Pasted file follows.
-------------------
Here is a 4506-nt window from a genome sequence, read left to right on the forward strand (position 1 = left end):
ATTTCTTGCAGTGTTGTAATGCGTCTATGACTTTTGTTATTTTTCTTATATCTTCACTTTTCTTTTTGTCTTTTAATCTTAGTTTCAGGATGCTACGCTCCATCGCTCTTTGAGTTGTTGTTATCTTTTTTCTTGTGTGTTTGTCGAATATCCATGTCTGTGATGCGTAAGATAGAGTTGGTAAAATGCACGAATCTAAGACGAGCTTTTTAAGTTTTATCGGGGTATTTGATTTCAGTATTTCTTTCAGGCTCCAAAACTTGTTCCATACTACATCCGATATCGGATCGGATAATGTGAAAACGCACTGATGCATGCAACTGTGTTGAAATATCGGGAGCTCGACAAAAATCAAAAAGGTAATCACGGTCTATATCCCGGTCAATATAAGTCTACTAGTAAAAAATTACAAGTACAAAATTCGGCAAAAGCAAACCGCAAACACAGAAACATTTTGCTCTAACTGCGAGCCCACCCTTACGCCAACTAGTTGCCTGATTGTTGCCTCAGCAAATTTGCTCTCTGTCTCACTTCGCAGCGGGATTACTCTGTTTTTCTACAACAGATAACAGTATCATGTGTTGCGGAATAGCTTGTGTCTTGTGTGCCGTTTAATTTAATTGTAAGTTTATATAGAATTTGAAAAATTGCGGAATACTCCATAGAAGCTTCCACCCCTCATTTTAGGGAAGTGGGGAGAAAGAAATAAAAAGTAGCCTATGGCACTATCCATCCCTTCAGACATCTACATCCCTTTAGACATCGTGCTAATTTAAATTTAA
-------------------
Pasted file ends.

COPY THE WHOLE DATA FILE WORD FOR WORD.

Here is a 4506-nt window from a genome sequence, read left to right on the forward strand (position 1 = left end):
ATTTCTTGCAGTGTTGTAATGCGTCTATGACTTTTGTTATTTTTCTTATATCTTCACTTTTCTTTTTGTCTTTTAATCTTAGTTTCAGGATGCTACGCTCCATCGCTCTTTGAGTTGTTGTTATCTTTTTTCTTGTGTGTTTGTCGAATATCCATGTCTGTGATGCGTAAGATAGAGTTGGTAAAATGCACGAATCTAAGACGAGCTTTTTAAGTTTTATCGGGGTATTTGATTTCAGTATTTCTTTCAGGCTCCAAAACTTGTTCCATACTACATCCGATATCGGATCGGATAATGTGAAAACGCACTGATGCATGCAACTGTGTTGAAATATCGGGAGCTCGACAAAAATCAAAAAGGTAATCACGGTCTATATCCCGGTCAATATAAGTCTACTAGTAAAAAATTACAAGTACAAAATTCGGCAAAAGCAAACCGCAAACACAGAAACATTTTGCTCTAACTGCGAGCCCACCCTTACGCCAACTAGTTGCCTGATTGTTGCCTCAGCAAATTTGCTCTCTGTCTCACTTCGCAGCGGGATTACTCTGTTTTTCTACAACAGATAACAGTATCATGTGTTGCGGAATAGCTTGTGTCTTGTGTGCCGTTTAATTTAATTGTAAGTTTATATAGAATTTGAAAAATTGCGGAATACTCCATAGAAGCTTCCACCCCTCATTTTAGGGAAGTGGGGAGAAAGAAATAAAAAGTAGCCTATGGCACTATCCATCCCTTCAGACATCTACATCCCTTTAGACATCGTGCTAATTTAAATTTAA